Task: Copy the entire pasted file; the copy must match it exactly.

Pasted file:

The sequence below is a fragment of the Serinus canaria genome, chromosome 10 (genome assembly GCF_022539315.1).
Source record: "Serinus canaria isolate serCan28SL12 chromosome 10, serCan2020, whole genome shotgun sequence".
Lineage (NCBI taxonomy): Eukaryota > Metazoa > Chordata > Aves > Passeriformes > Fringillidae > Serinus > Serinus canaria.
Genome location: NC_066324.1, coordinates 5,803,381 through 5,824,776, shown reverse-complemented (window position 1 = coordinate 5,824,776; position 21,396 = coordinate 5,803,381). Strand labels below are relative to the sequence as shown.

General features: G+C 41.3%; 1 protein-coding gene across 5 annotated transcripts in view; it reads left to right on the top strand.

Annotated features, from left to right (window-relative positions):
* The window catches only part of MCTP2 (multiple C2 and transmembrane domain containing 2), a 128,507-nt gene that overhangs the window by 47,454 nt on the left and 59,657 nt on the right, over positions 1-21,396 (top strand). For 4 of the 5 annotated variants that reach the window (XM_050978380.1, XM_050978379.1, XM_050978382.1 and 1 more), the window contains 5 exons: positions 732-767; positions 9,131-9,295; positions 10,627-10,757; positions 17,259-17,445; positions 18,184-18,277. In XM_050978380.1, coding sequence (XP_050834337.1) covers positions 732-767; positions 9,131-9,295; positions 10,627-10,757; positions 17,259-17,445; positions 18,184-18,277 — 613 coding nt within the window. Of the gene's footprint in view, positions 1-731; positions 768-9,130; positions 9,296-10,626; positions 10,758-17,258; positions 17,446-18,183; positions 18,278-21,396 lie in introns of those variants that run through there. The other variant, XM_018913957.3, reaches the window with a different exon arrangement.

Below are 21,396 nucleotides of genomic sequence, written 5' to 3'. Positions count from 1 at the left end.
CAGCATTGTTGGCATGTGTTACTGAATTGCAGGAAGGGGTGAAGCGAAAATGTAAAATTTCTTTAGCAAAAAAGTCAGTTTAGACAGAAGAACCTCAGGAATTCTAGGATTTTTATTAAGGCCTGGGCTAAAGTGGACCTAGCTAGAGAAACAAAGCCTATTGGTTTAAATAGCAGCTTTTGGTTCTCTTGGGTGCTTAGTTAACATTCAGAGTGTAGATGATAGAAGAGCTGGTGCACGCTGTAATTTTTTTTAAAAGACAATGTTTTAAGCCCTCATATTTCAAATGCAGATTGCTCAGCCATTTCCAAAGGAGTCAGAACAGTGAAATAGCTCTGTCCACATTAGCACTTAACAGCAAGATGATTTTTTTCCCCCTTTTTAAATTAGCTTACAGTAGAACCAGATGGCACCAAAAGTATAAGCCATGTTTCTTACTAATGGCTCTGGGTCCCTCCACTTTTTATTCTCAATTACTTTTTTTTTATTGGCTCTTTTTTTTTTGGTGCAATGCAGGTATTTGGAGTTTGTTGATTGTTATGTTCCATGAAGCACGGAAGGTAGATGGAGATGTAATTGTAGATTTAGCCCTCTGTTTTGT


The sequence below is a fragment of the Serinus canaria genome, chromosome 10 (genome assembly GCF_022539315.1).
Source record: "Serinus canaria isolate serCan28SL12 chromosome 10, serCan2020, whole genome shotgun sequence".
Lineage (NCBI taxonomy): Eukaryota > Metazoa > Chordata > Aves > Passeriformes > Fringillidae > Serinus > Serinus canaria.
Genome location: NC_066324.1, coordinates 5,803,381 through 5,824,776, shown reverse-complemented (window position 1 = coordinate 5,824,776; position 21,396 = coordinate 5,803,381). Strand labels below are relative to the sequence as shown.

General features: G+C 41.3%; 1 protein-coding gene across 5 annotated transcripts in view; it reads left to right on the top strand.

Annotated features, from left to right (window-relative positions):
* The window catches only part of MCTP2 (multiple C2 and transmembrane domain containing 2), a 128,507-nt gene that overhangs the window by 47,454 nt on the left and 59,657 nt on the right, over positions 1-21,396 (top strand). For 4 of the 5 annotated variants that reach the window (XM_050978380.1, XM_050978379.1, XM_050978382.1 and 1 more), the window contains 5 exons: positions 732-767; positions 9,131-9,295; positions 10,627-10,757; positions 17,259-17,445; positions 18,184-18,277. In XM_050978380.1, coding sequence (XP_050834337.1) covers positions 732-767; positions 9,131-9,295; positions 10,627-10,757; positions 17,259-17,445; positions 18,184-18,277 — 613 coding nt within the window. Of the gene's footprint in view, positions 1-731; positions 768-9,130; positions 9,296-10,626; positions 10,758-17,258; positions 17,446-18,183; positions 18,278-21,396 lie in introns of those variants that run through there. The other variant, XM_018913957.3, reaches the window with a different exon arrangement.

Below are 21,396 nucleotides of genomic sequence, written 5' to 3'. Positions count from 1 at the left end.
CAGCATTGTTGGCATGTGTTACTGAATTGCAGGAAGGGGTGAAGCGAAAATGTAAAATTTCTTTAGCAAAAAAGTCAGTTTAGACAGAAGAACCTCAGGAATTCTAGGATTTTTATTAAGGCCTGGGCTAAAGTGGACCTAGCTAGAGAAACAAAGCCTATTGGTTTAAATAGCAGCTTTTGGTTCTCTTGGGTGCTTAGTTAACATTCAGAGTGTAGATGATAGAAGAGCTGGTGCACGCTGTAATTTTTTTTAAAAGACAATGTTTTAAGCCCTCATATTTCAAATGCAGATTGCTCAGCCATTTCCAAAGGAGTCAGAACAGTGAAATAGCTCTGTCCACATTAGCACTTAACAGCAAGATGATTTTTTTCCCCCTTTTTAAATTAGCTTACAGTAGAACCAGATGGCACCAAAAGTATAAGCCATGTTTCTTACTAATGGCTCTGGGTCCCTCCACTTTTTATTCTCAATTACTTTTTTTTTATTGGCTCTTTTTTTTTTGGTGCAATGCAGGTATTTGGAGTTTGTTGATTGTTATGTTCCATGAAGCACGGAAGGTAGATGGAGATGTAATTGTAGATTTAGCCCTCTGTTTTGT